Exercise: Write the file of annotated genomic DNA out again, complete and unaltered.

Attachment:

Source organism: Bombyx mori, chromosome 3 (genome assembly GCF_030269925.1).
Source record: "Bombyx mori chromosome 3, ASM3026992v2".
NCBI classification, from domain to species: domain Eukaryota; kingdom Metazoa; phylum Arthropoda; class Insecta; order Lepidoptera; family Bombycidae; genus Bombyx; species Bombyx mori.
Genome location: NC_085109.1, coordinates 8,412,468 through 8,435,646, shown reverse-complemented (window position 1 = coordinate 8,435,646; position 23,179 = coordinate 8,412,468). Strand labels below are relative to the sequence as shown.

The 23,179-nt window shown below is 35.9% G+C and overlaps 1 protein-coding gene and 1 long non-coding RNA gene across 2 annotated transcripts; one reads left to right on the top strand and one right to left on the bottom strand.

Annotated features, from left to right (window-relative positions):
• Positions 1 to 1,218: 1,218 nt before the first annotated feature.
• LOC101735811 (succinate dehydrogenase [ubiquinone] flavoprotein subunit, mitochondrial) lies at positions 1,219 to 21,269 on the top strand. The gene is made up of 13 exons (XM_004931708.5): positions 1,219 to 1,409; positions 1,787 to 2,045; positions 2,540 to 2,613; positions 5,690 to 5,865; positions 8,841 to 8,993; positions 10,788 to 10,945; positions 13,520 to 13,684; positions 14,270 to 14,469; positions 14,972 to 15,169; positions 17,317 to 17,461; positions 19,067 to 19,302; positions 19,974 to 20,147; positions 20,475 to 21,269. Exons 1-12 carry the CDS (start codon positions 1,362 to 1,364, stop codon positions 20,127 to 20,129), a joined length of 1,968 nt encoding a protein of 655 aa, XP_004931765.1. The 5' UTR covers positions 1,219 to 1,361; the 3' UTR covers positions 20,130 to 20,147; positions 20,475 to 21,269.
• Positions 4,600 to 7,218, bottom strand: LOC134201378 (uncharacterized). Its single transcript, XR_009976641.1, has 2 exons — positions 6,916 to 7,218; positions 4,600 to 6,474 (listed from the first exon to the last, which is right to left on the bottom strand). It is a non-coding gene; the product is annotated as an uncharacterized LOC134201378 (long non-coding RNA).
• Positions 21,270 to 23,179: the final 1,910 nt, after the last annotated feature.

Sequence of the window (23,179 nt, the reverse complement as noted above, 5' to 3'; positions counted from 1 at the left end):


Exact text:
Source organism: Bombyx mori, chromosome 3 (genome assembly GCF_030269925.1).
Source record: "Bombyx mori chromosome 3, ASM3026992v2".
NCBI classification, from domain to species: domain Eukaryota; kingdom Metazoa; phylum Arthropoda; class Insecta; order Lepidoptera; family Bombycidae; genus Bombyx; species Bombyx mori.
Genome location: NC_085109.1, coordinates 8,412,468 through 8,435,646, shown reverse-complemented (window position 1 = coordinate 8,435,646; position 23,179 = coordinate 8,412,468). Strand labels below are relative to the sequence as shown.

The 23,179-nt window shown below is 35.9% G+C and overlaps 1 protein-coding gene and 1 long non-coding RNA gene across 2 annotated transcripts; one reads left to right on the top strand and one right to left on the bottom strand.

Annotated features, from left to right (window-relative positions):
• Positions 1 to 1,218: 1,218 nt before the first annotated feature.
• LOC101735811 (succinate dehydrogenase [ubiquinone] flavoprotein subunit, mitochondrial) lies at positions 1,219 to 21,269 on the top strand. The gene is made up of 13 exons (XM_004931708.5): positions 1,219 to 1,409; positions 1,787 to 2,045; positions 2,540 to 2,613; positions 5,690 to 5,865; positions 8,841 to 8,993; positions 10,788 to 10,945; positions 13,520 to 13,684; positions 14,270 to 14,469; positions 14,972 to 15,169; positions 17,317 to 17,461; positions 19,067 to 19,302; positions 19,974 to 20,147; positions 20,475 to 21,269. Exons 1-12 carry the CDS (start codon positions 1,362 to 1,364, stop codon positions 20,127 to 20,129), a joined length of 1,968 nt encoding a protein of 655 aa, XP_004931765.1. The 5' UTR covers positions 1,219 to 1,361; the 3' UTR covers positions 20,130 to 20,147; positions 20,475 to 21,269.
• Positions 4,600 to 7,218, bottom strand: LOC134201378 (uncharacterized). Its single transcript, XR_009976641.1, has 2 exons — positions 6,916 to 7,218; positions 4,600 to 6,474 (listed from the first exon to the last, which is right to left on the bottom strand). It is a non-coding gene; the product is annotated as an uncharacterized LOC134201378 (long non-coding RNA).
• Positions 21,270 to 23,179: the final 1,910 nt, after the last annotated feature.

Sequence of the window (23,179 nt, the reverse complement as noted above, 5' to 3'; positions counted from 1 at the left end):